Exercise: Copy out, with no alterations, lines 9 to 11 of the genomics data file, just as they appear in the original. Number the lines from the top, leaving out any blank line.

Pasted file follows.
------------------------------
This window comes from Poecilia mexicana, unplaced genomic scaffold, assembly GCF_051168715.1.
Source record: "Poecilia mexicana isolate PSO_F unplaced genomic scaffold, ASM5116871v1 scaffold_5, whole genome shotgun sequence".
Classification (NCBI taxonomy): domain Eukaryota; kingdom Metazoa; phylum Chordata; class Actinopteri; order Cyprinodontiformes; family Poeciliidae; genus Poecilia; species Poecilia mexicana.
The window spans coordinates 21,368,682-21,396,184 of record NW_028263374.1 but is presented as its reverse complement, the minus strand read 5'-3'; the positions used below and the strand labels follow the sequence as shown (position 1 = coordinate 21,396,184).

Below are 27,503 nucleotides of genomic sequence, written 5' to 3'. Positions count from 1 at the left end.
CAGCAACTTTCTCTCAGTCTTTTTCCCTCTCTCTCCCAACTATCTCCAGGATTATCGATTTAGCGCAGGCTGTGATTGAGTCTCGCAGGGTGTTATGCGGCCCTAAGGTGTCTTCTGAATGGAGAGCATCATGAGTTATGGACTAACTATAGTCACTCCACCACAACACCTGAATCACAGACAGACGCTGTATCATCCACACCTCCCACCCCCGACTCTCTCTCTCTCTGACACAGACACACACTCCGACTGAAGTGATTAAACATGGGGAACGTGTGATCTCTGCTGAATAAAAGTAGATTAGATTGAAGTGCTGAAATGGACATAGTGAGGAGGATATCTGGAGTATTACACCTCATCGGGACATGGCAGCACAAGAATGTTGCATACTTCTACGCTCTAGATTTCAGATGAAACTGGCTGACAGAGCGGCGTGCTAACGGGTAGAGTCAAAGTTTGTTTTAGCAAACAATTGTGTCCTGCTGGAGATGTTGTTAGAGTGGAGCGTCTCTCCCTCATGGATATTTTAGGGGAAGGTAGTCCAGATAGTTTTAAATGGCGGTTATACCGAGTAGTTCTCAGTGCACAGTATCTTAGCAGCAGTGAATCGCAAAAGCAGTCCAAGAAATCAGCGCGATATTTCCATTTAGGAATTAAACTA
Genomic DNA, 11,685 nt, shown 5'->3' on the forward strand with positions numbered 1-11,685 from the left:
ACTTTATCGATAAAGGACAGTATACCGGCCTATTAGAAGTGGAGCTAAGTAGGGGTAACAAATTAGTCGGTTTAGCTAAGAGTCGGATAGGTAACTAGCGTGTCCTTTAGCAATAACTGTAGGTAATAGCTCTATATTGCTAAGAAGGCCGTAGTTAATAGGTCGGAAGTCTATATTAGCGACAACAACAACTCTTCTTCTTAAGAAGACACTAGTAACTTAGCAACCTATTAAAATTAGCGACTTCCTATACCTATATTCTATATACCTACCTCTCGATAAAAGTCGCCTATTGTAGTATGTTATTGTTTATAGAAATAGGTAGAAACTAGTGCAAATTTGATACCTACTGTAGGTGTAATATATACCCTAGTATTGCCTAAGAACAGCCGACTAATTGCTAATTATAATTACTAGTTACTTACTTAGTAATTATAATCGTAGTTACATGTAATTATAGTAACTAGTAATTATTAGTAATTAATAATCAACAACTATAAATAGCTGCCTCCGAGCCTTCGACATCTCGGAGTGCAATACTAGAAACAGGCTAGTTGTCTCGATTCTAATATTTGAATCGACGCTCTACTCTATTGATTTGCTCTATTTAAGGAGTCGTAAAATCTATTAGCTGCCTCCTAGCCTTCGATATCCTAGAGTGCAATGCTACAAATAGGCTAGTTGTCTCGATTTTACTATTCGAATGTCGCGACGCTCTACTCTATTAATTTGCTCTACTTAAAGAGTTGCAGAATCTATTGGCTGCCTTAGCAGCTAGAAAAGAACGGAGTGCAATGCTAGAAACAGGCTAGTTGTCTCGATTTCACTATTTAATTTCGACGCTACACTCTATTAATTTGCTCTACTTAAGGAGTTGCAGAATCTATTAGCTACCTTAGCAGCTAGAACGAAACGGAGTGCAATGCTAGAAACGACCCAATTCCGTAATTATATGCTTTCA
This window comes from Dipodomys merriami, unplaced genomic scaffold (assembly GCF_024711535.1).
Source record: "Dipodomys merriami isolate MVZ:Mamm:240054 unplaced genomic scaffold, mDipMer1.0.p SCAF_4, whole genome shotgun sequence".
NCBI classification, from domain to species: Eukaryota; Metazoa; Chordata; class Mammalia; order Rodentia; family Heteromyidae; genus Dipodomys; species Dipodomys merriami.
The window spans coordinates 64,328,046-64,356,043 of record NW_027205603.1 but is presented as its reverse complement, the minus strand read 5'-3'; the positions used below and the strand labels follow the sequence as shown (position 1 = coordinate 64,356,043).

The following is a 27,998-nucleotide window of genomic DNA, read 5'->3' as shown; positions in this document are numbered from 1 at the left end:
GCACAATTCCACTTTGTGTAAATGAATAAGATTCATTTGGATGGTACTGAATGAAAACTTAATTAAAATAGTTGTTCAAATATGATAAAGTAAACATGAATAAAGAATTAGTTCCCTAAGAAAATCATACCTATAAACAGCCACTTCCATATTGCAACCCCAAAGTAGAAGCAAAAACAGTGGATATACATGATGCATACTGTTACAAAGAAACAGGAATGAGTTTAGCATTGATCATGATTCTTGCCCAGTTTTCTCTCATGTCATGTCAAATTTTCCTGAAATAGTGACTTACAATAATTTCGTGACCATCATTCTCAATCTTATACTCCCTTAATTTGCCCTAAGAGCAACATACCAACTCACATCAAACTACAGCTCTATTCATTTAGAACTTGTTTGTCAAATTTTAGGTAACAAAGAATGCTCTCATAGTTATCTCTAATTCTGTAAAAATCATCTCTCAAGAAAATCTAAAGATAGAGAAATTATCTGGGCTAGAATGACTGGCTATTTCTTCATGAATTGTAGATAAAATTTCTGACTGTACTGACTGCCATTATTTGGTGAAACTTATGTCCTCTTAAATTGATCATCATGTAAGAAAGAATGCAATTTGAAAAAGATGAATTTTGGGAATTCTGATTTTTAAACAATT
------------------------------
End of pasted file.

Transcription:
This window comes from Dipodomys merriami, unplaced genomic scaffold (assembly GCF_024711535.1).
Source record: "Dipodomys merriami isolate MVZ:Mamm:240054 unplaced genomic scaffold, mDipMer1.0.p SCAF_4, whole genome shotgun sequence".
NCBI classification, from domain to species: Eukaryota; Metazoa; Chordata; class Mammalia; order Rodentia; family Heteromyidae; genus Dipodomys; species Dipodomys merriami.